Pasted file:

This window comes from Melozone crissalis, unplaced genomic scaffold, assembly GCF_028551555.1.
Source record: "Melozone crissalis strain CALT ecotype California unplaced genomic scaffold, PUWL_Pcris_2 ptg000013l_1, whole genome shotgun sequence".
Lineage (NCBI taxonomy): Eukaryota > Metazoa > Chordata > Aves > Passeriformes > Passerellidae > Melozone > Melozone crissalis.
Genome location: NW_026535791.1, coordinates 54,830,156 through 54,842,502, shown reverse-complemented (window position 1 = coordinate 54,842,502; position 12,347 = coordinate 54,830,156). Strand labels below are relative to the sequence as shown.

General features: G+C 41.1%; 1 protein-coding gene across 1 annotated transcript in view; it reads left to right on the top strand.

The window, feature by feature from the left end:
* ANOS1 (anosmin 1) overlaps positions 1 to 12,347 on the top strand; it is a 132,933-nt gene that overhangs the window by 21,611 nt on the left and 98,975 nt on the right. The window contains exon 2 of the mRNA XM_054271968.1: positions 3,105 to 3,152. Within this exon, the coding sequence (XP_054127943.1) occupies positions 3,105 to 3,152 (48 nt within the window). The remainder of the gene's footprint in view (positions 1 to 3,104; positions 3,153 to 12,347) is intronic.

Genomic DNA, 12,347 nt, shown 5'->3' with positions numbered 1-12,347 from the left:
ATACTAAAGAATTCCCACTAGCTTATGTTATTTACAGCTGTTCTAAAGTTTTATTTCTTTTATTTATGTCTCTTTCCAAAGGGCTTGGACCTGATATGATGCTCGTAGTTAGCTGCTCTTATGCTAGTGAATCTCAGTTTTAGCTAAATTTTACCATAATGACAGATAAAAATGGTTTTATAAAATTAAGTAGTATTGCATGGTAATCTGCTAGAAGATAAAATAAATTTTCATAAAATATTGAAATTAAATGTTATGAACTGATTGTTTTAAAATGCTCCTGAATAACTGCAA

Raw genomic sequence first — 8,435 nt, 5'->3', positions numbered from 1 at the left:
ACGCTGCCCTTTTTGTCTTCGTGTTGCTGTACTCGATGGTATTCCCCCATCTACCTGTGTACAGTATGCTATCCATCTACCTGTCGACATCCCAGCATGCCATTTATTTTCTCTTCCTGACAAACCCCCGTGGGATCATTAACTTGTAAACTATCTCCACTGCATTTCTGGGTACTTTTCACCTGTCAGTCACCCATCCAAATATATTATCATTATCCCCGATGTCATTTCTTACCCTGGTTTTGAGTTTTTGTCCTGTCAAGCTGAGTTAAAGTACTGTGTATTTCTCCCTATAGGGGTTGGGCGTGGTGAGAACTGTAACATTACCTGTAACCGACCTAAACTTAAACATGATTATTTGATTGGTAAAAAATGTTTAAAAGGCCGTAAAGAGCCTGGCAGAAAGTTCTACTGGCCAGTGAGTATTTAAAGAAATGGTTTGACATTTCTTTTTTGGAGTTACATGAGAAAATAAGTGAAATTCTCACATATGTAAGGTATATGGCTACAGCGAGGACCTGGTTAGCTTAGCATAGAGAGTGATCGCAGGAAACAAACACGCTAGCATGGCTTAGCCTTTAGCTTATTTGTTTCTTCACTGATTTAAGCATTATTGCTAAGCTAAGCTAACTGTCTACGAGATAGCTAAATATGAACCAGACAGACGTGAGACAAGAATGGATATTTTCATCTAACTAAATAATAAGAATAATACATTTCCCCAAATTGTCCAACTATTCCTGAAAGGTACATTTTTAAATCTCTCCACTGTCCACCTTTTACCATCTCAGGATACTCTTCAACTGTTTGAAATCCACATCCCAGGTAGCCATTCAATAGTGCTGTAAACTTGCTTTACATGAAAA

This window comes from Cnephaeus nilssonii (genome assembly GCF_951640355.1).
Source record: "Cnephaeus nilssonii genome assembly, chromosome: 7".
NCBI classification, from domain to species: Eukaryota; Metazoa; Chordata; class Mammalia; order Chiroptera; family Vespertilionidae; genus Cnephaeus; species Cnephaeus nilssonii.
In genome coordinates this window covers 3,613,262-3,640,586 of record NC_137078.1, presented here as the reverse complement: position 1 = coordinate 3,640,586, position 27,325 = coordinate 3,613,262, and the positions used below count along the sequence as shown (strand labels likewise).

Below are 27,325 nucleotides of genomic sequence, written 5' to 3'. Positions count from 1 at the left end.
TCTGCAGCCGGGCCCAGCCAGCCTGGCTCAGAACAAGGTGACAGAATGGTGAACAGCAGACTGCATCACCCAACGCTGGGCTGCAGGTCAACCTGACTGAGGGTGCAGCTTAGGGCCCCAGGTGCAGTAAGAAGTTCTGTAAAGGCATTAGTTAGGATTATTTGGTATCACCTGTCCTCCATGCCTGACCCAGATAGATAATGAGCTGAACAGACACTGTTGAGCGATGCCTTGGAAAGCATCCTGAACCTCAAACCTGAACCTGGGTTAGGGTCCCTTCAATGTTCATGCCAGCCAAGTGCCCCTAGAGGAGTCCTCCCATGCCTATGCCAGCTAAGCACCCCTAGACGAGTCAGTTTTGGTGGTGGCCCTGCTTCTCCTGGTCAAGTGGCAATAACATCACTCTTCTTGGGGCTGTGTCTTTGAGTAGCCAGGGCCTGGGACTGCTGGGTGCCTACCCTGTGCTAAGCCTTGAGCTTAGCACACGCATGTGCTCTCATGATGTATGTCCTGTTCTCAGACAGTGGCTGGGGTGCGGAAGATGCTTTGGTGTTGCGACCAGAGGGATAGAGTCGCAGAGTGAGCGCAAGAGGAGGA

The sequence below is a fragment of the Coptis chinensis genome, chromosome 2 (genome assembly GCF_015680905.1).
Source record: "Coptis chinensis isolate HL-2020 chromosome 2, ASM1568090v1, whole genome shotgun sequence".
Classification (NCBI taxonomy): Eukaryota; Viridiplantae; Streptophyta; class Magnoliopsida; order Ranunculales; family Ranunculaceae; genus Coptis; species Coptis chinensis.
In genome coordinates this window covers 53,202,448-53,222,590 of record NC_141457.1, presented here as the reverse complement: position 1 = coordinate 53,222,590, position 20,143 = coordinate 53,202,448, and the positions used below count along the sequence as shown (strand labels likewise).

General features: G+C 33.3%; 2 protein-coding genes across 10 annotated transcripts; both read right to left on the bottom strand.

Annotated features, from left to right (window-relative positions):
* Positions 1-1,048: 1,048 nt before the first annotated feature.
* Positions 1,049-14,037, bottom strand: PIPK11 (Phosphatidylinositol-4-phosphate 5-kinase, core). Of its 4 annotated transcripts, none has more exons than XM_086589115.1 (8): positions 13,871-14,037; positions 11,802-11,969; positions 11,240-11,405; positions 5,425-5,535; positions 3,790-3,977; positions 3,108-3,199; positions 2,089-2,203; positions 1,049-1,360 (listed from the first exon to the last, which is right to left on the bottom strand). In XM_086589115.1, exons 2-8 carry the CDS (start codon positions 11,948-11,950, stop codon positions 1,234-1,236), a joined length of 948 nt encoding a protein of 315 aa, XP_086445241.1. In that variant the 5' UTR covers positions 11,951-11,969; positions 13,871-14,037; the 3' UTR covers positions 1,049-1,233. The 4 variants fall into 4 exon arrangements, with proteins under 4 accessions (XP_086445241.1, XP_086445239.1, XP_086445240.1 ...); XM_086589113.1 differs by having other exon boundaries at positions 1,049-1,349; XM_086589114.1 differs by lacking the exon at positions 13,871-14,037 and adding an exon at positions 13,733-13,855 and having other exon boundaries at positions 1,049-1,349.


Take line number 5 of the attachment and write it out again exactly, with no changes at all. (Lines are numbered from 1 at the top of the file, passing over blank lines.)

General features: G+C 41.1%; 1 protein-coding gene across 1 annotated transcript in view; it reads left to right on the top strand.